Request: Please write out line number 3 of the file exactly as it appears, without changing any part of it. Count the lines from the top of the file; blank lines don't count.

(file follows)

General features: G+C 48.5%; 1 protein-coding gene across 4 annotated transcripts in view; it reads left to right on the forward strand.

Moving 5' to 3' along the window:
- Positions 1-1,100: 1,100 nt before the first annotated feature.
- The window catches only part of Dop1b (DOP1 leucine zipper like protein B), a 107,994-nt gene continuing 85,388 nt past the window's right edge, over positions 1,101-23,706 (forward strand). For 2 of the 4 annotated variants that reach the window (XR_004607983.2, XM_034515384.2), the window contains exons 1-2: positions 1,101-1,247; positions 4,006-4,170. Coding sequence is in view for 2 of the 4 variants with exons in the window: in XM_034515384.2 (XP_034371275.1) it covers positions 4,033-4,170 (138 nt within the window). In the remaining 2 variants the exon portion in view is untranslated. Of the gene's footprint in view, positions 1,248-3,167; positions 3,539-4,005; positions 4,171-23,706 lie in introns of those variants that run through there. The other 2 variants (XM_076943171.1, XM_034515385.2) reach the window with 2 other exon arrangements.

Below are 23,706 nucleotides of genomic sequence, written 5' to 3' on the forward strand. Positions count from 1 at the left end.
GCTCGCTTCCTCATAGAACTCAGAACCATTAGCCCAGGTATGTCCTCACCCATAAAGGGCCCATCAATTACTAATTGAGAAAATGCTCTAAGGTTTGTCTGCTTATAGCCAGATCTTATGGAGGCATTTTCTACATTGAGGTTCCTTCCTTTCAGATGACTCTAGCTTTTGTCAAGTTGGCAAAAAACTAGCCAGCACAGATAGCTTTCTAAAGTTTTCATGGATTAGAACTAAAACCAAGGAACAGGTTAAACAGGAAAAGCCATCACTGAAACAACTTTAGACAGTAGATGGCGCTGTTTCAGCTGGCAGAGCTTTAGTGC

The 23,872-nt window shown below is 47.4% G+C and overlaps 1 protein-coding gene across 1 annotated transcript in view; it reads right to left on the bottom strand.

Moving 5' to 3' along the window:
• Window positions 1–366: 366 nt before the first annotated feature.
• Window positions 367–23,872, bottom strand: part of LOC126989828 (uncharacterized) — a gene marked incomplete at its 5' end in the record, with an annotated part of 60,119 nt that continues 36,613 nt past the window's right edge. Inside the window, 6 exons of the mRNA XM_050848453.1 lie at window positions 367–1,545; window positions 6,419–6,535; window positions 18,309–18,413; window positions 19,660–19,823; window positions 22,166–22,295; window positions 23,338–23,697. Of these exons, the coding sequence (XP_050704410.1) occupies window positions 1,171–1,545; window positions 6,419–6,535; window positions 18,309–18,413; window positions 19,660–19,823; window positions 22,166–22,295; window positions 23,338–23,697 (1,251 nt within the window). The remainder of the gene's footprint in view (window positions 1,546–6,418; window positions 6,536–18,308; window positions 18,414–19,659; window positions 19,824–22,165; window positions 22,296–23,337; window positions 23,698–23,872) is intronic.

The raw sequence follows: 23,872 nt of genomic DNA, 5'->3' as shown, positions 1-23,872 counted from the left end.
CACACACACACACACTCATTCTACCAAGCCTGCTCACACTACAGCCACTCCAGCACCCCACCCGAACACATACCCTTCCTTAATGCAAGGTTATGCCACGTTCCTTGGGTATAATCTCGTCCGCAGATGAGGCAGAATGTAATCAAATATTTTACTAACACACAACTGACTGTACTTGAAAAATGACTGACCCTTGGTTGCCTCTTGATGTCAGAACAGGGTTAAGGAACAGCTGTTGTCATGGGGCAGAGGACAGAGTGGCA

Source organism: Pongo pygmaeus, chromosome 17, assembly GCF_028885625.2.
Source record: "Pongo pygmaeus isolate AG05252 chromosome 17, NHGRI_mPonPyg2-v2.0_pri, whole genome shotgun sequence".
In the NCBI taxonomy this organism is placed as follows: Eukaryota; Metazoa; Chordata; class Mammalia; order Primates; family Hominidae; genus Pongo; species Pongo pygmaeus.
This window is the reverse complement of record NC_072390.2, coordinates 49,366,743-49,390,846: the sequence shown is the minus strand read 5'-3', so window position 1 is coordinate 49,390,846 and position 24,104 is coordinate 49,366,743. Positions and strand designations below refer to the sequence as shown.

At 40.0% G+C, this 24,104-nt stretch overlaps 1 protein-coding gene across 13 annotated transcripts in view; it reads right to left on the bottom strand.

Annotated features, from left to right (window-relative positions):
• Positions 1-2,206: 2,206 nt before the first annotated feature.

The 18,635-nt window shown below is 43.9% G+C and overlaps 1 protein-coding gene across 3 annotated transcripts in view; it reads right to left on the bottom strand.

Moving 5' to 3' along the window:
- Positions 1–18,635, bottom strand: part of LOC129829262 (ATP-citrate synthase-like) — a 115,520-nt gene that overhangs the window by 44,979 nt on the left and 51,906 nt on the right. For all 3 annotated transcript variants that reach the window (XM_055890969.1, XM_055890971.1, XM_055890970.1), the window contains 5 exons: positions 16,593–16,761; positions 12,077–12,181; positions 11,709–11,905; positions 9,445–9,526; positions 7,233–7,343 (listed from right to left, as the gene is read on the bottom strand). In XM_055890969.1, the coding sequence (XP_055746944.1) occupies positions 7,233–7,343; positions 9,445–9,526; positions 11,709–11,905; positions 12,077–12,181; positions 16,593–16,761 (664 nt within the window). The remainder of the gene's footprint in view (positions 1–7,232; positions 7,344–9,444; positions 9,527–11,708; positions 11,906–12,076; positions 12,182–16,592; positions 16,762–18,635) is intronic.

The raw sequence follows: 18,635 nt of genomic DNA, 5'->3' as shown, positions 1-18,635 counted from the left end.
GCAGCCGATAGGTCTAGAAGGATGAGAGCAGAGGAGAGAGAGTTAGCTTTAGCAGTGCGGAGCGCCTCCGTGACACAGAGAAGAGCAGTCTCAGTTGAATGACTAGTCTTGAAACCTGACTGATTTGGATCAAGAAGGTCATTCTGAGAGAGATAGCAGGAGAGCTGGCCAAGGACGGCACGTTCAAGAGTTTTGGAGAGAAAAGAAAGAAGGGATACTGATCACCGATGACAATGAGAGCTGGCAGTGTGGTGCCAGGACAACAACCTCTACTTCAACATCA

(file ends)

- Positions 1-1,100: 1,100 nt before the first annotated feature.